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Le Rapprochement: An American in Paris
The rapprochement between the two capitals exists despite, both countries’ Presidents viewed as an odd couple.
By Abddennour Toumi
Latent differences between two great nations often emerge and become problematic for the relationship. Did there really exist an anti-French sentiment as expressed by the American media, certain politicians, the W. Bush administration’s foreign policy ideologues in 2003, and President Trump (then-candidate Trump) in 2015-16?
The answer is more complicated than one might think. The American media went overboard in their commentaries on the subject. It ignored the substantial matter of whether the then-French government’s disagreement with the U.S. before and during the Iraq war was in fact a major philosophical disagreement.
At that time the Bush administration dismissed Europe or expected it to be fully in agreement with the administration’s point-of-view. The surprise for some and the unforgivable disappointment for others at high levels of the W. Bush administration was that the French didn’t see it “their way.” Some of them saw the French as a foe, putting them on the same level as the Saudis after the tragedy of 9/11. Richard Pearl and David Brum, in their book The End of Evil, included a chapter on the topic of “why France and Saudi Arabia have to be treated as adversaries.”
In addition, and to better understand this relationship, Americans cling to that old cliché of seeing the French people as beret-wearing cheese-eaters, highly qualified as restaurateurs and perfume designers, a cliché the American First Lady wouldn’t shy away from! Worse, they are scorned by some as being easy on their enemies and tough with their allies.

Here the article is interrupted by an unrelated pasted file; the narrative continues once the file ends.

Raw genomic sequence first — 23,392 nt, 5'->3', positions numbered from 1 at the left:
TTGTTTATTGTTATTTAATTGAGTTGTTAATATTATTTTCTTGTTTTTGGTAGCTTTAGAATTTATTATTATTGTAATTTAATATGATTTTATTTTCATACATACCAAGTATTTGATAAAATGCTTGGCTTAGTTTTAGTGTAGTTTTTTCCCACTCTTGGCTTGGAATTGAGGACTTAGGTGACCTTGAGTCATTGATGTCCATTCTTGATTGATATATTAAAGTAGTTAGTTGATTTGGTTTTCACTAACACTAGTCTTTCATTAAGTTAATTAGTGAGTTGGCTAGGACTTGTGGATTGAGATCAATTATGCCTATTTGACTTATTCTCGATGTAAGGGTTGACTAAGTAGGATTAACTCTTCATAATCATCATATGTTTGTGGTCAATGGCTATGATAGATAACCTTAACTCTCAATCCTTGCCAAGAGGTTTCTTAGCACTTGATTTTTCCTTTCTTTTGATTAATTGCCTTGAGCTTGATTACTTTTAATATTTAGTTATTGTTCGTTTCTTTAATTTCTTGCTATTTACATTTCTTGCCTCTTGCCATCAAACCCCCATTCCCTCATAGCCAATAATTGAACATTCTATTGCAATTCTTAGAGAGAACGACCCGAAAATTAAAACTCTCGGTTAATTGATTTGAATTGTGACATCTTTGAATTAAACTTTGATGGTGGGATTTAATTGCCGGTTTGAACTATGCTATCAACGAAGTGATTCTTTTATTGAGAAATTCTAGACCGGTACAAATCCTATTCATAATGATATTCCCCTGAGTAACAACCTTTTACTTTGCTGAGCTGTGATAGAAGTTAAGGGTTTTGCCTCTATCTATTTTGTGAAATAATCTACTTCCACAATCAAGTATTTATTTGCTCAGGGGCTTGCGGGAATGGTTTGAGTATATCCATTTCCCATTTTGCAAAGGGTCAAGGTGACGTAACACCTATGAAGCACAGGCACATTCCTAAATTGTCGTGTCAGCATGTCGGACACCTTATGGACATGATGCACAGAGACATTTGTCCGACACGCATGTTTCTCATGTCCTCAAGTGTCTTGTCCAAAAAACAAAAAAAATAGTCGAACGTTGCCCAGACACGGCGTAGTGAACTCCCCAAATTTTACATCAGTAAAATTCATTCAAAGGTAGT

President Trump will be sitting next to President Macron in the July 14th (Bastille Day) military parade at Champs Élysées Avenue, this visit of President Trump to France coincides with the 100 anniversary of WWI’s end.
Thus, the difference in geo-political approaches has been evident for the several decades, ever since Israel’s invasion of south Lebanon in 1982 sparked a disagreement between the Mitterrand government and the U.S. over the decision to send Marines in 1983. That disagreement continued over the U.S. raid against Ma’amar al-Gadhafi at his desert khayma (tent) in 1986.
France is not anti-American in any reactionary manner, in spite of French opposition to military action in Iraq. Rather, they have always been a principal ally of the U.S. They were shoulder-to-shoulder in Gulf War ll of February, 1991, in the Balkan conflict of Bosnia, 1993, in Afghanistan in the fall of 2001 against the Talban regime and al-Qae’eda bases there, and currently in Iraq, Syria and the Sahel are fighting ISO elements.
There is an umbalance between how Americans view the French and vice-versa. The anti-French sentiment became fashionable in the U.S. with some American restaurants changing the names of dishes from French into English. For instance, instead of “filet mignon,” did they not think about a “cute filet?” Then there was the restaurateur in North Carolina, who got that idea to change French fries into Freedom fries — by the way, his hometown is Beaufort, NC!
Perhaps it may surprise Americans to know that French people hold no anti-American sentiment per se. The Americans may see this as a “clash of culture” or thoughts, but actually it is a “clash of personalities” between the leaders of both countries. Then-President Chirac thought he had an historical, political opportunity to realize what he always dreamt about: achieving the Gaulist ideal and reviving his political spirit.